Management in the Public Service: The Quest for Effective Performance

Management in the Public Service: The Quest for Effective Performance

Management in the Public Service: The Quest for Effective Performance

Management in the Public Service: The Quest for Effective Performance

Excerpt

This volume has been planned as part of a two-volume sequence. It has long seemed to me that the subject matter of public administration as a component part of the broader subject of government needed a more systematic or conceptual base. In my own teaching and administrative experience I have found it helpful to think of the common problems of government administrative agencies as essentially of two kinds. The first I would label the "politics of public administration." Here it seems to me the student and the practitioner are concerned with the constitutional basis or framework of administration in our form of government, and then with the relations of administrative agencies to the three great branches of legislature, executive, and judiciary.

I recognize, of course, that such a formulation of the politics of public administration focuses primarily upon the institutions of political decision in our society rather than upon the dynamics of political parties and pressure groups. But since both these latter must eventually assert their power and influence through the formal structure of government, it has seemed preferable to me for the student of public administration to concentrate his attention upon the institutions of governmental power.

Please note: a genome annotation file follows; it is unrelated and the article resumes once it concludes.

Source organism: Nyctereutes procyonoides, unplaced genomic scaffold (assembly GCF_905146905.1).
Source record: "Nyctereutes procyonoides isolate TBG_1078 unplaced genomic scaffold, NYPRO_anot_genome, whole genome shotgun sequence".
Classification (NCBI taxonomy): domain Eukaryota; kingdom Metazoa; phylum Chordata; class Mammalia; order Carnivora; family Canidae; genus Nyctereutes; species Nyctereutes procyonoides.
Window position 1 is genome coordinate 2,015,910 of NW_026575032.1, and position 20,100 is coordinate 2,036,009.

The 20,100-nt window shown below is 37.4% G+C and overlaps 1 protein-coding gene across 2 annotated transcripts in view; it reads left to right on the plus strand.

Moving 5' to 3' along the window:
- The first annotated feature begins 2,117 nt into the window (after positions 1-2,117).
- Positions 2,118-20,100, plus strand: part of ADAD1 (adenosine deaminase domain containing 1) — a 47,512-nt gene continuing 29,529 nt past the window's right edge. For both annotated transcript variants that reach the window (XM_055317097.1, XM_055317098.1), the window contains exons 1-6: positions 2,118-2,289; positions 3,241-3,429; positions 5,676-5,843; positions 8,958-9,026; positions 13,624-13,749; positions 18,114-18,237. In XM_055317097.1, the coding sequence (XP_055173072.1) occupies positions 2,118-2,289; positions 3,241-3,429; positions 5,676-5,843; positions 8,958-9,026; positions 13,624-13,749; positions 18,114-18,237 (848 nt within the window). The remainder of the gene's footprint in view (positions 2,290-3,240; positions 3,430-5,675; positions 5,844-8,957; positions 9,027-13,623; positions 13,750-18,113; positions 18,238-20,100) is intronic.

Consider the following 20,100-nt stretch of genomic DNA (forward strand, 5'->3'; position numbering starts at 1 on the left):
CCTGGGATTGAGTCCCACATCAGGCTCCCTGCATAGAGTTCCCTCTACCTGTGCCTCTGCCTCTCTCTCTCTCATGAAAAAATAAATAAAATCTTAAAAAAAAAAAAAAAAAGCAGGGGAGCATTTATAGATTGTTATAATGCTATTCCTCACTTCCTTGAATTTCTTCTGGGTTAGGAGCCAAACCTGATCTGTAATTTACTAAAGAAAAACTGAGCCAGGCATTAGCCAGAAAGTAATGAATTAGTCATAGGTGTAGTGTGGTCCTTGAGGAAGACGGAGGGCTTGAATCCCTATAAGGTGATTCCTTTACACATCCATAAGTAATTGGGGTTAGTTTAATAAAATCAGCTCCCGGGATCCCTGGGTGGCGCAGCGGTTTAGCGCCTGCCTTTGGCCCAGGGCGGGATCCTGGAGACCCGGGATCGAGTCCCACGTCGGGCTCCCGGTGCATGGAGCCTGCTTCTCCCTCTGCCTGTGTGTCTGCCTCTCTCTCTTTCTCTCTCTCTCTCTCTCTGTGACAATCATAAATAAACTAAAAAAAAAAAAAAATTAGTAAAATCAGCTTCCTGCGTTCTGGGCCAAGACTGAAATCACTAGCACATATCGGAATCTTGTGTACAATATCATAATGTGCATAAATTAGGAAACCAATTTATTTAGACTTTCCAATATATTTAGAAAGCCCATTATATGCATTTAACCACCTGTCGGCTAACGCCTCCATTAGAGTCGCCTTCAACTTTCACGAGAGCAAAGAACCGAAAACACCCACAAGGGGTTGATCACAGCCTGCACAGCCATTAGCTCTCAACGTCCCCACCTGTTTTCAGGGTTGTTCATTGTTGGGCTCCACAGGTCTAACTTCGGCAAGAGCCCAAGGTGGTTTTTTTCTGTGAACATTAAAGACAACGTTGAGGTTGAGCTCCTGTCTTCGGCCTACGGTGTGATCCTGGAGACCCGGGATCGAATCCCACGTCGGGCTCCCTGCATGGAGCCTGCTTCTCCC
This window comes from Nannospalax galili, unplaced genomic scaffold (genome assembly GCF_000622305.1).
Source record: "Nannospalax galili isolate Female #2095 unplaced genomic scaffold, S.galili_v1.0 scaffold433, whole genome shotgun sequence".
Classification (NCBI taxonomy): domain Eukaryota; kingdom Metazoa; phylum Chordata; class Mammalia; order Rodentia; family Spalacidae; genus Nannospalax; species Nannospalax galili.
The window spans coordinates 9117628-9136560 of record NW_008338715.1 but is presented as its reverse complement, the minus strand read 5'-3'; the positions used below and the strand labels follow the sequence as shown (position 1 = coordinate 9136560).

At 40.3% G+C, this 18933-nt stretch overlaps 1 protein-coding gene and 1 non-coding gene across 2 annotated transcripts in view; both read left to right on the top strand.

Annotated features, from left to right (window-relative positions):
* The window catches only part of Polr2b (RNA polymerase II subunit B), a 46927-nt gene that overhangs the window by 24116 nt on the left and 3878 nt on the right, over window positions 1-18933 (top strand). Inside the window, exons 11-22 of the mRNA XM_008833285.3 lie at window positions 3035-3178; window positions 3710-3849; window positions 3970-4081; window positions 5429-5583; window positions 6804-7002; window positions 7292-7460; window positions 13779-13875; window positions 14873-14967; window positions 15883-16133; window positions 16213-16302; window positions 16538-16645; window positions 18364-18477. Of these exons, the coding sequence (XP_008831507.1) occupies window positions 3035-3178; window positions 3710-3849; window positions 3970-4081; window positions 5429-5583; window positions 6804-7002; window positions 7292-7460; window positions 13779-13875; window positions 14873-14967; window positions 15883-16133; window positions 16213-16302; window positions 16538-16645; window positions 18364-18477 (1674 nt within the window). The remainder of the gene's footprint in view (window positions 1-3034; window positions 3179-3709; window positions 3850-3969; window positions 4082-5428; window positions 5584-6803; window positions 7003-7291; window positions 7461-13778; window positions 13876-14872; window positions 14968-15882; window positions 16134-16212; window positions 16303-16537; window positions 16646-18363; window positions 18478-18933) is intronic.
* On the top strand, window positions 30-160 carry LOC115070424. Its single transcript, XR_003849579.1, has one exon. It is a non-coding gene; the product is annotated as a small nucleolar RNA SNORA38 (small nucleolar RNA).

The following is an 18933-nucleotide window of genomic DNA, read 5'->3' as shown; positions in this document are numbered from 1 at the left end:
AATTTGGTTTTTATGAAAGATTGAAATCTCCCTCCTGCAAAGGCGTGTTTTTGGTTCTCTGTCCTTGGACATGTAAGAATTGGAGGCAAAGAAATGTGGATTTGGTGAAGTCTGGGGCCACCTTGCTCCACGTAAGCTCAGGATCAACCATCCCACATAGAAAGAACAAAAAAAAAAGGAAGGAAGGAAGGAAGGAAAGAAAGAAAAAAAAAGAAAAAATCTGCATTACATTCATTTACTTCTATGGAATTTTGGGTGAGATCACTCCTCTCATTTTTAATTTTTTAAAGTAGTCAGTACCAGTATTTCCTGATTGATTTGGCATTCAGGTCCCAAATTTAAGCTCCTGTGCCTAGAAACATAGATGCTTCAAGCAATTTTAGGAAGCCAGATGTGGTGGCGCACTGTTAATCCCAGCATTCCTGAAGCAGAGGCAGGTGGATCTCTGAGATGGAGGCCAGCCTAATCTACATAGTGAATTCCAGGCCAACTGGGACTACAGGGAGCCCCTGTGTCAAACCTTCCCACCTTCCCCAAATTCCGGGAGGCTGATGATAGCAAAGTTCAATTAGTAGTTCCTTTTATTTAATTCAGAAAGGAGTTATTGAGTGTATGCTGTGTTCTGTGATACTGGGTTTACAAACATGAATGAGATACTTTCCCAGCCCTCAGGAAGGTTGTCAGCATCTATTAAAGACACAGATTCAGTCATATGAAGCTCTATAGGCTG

I have long been unhappy with the disposition of some political scientists to look upon the chief executive in our scheme of government is a chief administrator. Others I am sure have shared this same dissatisfaction. For reasons of constitutional status and administrative convenience, legislatures have seen fit to recognize chief executives managers-in-chief of administrative work. But chief executives are far more important figures than mere administrators. Hence I prefer to regard the chief executive as one of a triumvirate of institutions possessing governmental power whose duties include, among others, oversight of the work done by administrative agencies.

Are administrative agencies then to be regarded as a "fourth branch" of government? I believe that they have no such exalted status. Rather, they are a kind of subordinate echelon of government subject in our . . .

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